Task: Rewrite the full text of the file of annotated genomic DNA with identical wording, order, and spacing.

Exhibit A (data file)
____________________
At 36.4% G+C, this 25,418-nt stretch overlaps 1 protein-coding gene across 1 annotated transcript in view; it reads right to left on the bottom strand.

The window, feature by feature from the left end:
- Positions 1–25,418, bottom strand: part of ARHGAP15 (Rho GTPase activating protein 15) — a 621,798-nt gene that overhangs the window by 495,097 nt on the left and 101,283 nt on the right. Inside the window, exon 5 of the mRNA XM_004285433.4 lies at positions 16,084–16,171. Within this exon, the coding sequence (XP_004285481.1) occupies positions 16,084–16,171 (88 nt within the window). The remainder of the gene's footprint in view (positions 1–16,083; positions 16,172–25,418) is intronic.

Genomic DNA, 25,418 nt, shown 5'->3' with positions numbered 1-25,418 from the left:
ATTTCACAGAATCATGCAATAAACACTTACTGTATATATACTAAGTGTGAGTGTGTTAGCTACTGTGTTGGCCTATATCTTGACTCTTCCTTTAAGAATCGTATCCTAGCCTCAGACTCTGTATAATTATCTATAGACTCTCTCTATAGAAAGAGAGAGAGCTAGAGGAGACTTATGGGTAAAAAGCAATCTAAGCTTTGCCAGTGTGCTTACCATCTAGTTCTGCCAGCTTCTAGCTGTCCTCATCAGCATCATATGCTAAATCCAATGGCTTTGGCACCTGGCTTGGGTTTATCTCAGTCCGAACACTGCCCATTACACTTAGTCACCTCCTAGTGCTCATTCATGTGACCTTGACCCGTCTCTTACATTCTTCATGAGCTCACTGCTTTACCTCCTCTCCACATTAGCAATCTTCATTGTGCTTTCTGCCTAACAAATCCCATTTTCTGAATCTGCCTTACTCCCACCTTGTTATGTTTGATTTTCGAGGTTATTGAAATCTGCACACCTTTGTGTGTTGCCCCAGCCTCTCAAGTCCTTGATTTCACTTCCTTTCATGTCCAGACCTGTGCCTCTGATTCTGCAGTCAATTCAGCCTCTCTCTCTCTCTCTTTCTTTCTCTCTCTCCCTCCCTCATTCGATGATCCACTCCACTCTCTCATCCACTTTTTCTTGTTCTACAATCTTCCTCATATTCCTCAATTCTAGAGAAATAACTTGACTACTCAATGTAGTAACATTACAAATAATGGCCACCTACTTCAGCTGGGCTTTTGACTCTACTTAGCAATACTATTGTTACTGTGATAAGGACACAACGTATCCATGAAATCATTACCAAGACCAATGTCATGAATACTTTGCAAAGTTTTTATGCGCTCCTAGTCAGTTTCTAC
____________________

At 36.4% G+C, this 25,418-nt stretch overlaps 1 protein-coding gene across 1 annotated transcript in view; it reads right to left on the bottom strand.

The window, feature by feature from the left end:
- Positions 1–25,418, bottom strand: part of ARHGAP15 (Rho GTPase activating protein 15) — a 621,798-nt gene that overhangs the window by 495,097 nt on the left and 101,283 nt on the right. Inside the window, exon 5 of the mRNA XM_004285433.4 lies at positions 16,084–16,171. Within this exon, the coding sequence (XP_004285481.1) occupies positions 16,084–16,171 (88 nt within the window). The remainder of the gene's footprint in view (positions 1–16,083; positions 16,172–25,418) is intronic.

Genomic DNA, 25,418 nt, shown 5'->3' with positions numbered 1-25,418 from the left:
ATTTCACAGAATCATGCAATAAACACTTACTGTATATATACTAAGTGTGAGTGTGTTAGCTACTGTGTTGGCCTATATCTTGACTCTTCCTTTAAGAATCGTATCCTAGCCTCAGACTCTGTATAATTATCTATAGACTCTCTCTATAGAAAGAGAGAGAGCTAGAGGAGACTTATGGGTAAAAAGCAATCTAAGCTTTGCCAGTGTGCTTACCATCTAGTTCTGCCAGCTTCTAGCTGTCCTCATCAGCATCATATGCTAAATCCAATGGCTTTGGCACCTGGCTTGGGTTTATCTCAGTCCGAACACTGCCCATTACACTTAGTCACCTCCTAGTGCTCATTCATGTGACCTTGACCCGTCTCTTACATTCTTCATGAGCTCACTGCTTTACCTCCTCTCCACATTAGCAATCTTCATTGTGCTTTCTGCCTAACAAATCCCATTTTCTGAATCTGCCTTACTCCCACCTTGTTATGTTTGATTTTCGAGGTTATTGAAATCTGCACACCTTTGTGTGTTGCCCCAGCCTCTCAAGTCCTTGATTTCACTTCCTTTCATGTCCAGACCTGTGCCTCTGATTCTGCAGTCAATTCAGCCTCTCTCTCTCTCTCTTTCTTTCTCTCTCTCCCTCCCTCATTCGATGATCCACTCCACTCTCTCATCCACTTTTTCTTGTTCTACAATCTTCCTCATATTCCTCAATTCTAGAGAAATAACTTGACTACTCAATGTAGTAACATTACAAATAATGGCCACCTACTTCAGCTGGGCTTTTGACTCTACTTAGCAATACTATTGTTACTGTGATAAGGACACAACGTATCCATGAAATCATTACCAAGACCAATGTCATGAATACTTTGCAAAGTTTTTATGCGCTCCTAGTCAGTTTCTAC